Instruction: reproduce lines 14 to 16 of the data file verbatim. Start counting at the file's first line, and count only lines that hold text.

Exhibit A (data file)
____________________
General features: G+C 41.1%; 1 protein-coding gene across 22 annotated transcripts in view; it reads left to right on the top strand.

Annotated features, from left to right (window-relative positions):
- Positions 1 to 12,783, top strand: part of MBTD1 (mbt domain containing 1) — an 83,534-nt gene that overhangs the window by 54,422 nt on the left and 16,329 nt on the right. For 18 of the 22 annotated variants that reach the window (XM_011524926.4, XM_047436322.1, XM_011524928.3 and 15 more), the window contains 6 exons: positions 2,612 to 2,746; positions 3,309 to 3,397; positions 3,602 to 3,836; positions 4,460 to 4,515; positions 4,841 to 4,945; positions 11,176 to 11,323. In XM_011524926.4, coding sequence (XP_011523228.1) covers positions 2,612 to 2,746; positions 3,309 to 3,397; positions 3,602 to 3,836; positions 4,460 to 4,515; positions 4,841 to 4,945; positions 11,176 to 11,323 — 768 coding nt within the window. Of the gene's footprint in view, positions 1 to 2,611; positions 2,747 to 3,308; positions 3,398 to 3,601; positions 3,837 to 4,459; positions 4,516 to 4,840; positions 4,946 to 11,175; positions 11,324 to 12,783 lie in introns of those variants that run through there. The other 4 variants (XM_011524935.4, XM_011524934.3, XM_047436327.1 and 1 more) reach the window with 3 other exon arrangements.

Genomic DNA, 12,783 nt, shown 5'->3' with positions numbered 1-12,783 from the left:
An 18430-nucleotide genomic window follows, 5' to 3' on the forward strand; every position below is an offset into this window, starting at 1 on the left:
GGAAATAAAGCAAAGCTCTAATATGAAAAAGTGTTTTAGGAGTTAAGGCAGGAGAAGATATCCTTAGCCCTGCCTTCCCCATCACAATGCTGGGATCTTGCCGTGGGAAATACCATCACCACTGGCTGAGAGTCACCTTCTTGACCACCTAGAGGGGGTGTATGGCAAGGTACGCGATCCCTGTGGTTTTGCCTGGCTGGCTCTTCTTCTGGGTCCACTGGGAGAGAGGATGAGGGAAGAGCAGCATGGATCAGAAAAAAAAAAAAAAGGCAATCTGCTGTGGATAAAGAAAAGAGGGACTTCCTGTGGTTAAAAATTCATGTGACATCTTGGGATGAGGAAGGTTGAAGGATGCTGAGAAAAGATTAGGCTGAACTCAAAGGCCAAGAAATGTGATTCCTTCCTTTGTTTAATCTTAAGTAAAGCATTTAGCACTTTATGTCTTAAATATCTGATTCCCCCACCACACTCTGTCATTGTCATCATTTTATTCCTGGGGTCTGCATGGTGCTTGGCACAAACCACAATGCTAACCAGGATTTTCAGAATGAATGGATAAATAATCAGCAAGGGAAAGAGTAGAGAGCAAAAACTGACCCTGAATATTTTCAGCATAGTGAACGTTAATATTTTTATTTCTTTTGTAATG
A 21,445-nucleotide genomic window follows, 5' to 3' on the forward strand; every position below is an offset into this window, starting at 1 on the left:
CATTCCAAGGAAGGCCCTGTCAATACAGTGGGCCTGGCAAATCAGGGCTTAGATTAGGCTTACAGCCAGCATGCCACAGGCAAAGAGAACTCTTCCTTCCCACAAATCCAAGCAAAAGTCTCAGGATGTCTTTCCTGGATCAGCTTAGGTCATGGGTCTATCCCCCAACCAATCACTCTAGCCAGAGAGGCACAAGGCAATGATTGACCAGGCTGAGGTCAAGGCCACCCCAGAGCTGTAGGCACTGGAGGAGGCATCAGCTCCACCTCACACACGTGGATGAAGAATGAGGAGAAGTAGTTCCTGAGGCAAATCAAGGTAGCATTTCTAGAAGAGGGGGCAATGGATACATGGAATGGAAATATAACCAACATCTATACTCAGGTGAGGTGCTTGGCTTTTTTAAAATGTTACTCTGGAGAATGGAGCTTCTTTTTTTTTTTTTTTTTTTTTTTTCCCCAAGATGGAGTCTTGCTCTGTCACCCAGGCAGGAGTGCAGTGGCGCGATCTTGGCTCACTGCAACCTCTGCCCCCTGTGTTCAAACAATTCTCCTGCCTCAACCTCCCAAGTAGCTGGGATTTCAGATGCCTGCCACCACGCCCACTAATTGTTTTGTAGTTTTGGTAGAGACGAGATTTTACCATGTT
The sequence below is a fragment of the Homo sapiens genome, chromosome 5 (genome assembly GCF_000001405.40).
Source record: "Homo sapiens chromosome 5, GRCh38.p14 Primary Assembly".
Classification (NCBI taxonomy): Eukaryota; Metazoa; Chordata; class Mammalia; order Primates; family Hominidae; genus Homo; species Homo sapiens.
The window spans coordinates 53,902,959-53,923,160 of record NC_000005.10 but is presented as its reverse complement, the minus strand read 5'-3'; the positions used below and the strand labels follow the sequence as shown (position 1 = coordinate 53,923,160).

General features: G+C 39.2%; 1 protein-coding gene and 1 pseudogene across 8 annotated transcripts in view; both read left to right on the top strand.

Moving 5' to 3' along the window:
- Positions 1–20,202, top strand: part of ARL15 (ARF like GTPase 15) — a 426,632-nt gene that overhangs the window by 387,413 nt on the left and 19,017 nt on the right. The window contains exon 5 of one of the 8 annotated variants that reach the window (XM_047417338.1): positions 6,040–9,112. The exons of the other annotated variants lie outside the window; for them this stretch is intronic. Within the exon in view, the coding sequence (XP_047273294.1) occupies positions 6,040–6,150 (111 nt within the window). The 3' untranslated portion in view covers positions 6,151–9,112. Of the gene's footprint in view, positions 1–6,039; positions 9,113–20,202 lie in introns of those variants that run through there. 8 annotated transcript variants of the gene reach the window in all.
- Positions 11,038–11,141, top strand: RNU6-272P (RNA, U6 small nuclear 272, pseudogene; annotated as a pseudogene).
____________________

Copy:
Moving 5' to 3' along the window:
- Positions 1–20,202, top strand: part of ARL15 (ARF like GTPase 15) — a 426,632-nt gene that overhangs the window by 387,413 nt on the left and 19,017 nt on the right. The window contains exon 5 of one of the 8 annotated variants that reach the window (XM_047417338.1): positions 6,040–9,112. The exons of the other annotated variants lie outside the window; for them this stretch is intronic. Within the exon in view, the coding sequence (XP_047273294.1) occupies positions 6,040–6,150 (111 nt within the window). The 3' untranslated portion in view covers positions 6,151–9,112. Of the gene's footprint in view, positions 1–6,039; positions 9,113–20,202 lie in introns of those variants that run through there. 8 annotated transcript variants of the gene reach the window in all.
- Positions 11,038–11,141, top strand: RNU6-272P (RNA, U6 small nuclear 272, pseudogene; annotated as a pseudogene).